I started off this cross-country trip where Route 50 begins (or, depending on where you're coming from, where it ends.
Ocean City is Maryland's major beach resort. I had the opportunity to spend the morning touring Ocean City with its long-time planning director, Jesse Houston.
[click on the above image, and other images, to open a larger size version]
Ocean City has some 30,000 dwelling units -- over the course of the past 25 years, Jesse estimates an average annual increase of about 150 to 200 units. As a beach resort, the town -- not unexpectedly -- has a very high proportion of tourists and second home owners. Yet there's still a high level of public involvement, and a strong local planning commission.
One of the challenges the planning commission has taken on is better quality design for new developments.
The planning commission is focusing its design efforts on the historic downtown core -- that's the south end of Ocean City -- not on the "uptown" northern area home to many of the newer condo towers.
photo of just part of condo row in northern part of Ocean City, along the Coastal Highway:
In the audio excerpt (see the link a bit later in this post) you can listen to an excerpt of my discussion with Jesse about this. While much of Ocean City has a quite eclectic, hodge-podge look & feel to it, the older section does have a noticeable character -- so it does make sense to focus attention there.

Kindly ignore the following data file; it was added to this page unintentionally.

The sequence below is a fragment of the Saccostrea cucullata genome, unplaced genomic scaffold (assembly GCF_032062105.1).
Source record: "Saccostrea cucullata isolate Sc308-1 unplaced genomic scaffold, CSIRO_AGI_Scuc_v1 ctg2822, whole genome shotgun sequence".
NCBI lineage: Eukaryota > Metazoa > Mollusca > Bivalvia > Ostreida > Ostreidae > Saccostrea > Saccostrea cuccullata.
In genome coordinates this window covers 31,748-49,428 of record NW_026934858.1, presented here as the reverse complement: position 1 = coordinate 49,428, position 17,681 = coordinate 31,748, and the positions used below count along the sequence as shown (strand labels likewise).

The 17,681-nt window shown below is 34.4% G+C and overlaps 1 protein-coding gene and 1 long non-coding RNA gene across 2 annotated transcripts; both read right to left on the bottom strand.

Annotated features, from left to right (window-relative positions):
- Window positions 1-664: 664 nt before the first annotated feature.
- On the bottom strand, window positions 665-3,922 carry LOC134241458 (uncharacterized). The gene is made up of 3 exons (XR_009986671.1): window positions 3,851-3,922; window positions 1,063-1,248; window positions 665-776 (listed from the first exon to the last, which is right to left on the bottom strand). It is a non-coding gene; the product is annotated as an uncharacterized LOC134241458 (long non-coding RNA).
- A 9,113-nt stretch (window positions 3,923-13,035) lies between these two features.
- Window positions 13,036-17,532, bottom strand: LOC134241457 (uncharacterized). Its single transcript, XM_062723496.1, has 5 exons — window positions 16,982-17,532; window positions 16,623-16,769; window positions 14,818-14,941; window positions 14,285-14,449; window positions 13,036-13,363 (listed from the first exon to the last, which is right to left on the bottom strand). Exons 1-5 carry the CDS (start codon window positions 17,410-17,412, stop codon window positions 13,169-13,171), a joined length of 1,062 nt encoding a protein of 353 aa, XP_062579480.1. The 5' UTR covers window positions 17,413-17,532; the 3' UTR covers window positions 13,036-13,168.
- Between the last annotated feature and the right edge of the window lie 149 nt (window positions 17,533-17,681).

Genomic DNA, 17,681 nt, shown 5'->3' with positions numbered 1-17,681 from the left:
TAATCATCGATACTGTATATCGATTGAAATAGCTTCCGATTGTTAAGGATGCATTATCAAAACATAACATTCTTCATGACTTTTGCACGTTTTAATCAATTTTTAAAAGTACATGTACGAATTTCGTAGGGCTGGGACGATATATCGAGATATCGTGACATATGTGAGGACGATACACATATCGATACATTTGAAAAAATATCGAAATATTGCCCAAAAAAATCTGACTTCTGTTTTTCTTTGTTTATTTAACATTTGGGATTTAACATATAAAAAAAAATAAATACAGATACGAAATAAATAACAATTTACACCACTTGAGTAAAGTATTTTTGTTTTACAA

In terms of design, part of what the planning commission is looking for in new building is a reflection of the traditional "beach"-style architecture. That includes a distinctive roof style, and features such as porches.
Here are two photos of projects Jesse pointed to as examples of this. The first is a new condo that is consistent with the design criteria. The second photo is of a smaller project under construction that also matches what the city is looking for in terms of design.
As Jesse explained, an interesting aspect of Ocean City's zoning now allows increased density -- in the form of top floor housing that has dormer windows. This is the veritable "win-win" solution, as it leads to a design that fits with the traditional character of the area, while also allowing for increased housing.
In the approximately 7 minute long excerpt from my conversation with Jesse -- recorded while we were driving -- you'll hear Jesse's commentary on several different topics (see Jesse's photo below):
- how to get better design / growth;
- Ocean City's historic mixed use zoning;
- how the town estimates its population (important, but tricky to do, in a place that has tremendous seasonal fluctuations in its population);
- and housing challenges facing seasonal employees, especially young people from overseas working in Ocean City.
- to listen to the conversation [press blue arrow to play; click link to download]
- access this conversation on our podcast page
That's it from Ocean City, Maryland -- a great place to start off this 6 week trip along the length of Route 50. Now it's time for me to join the traffic and head west!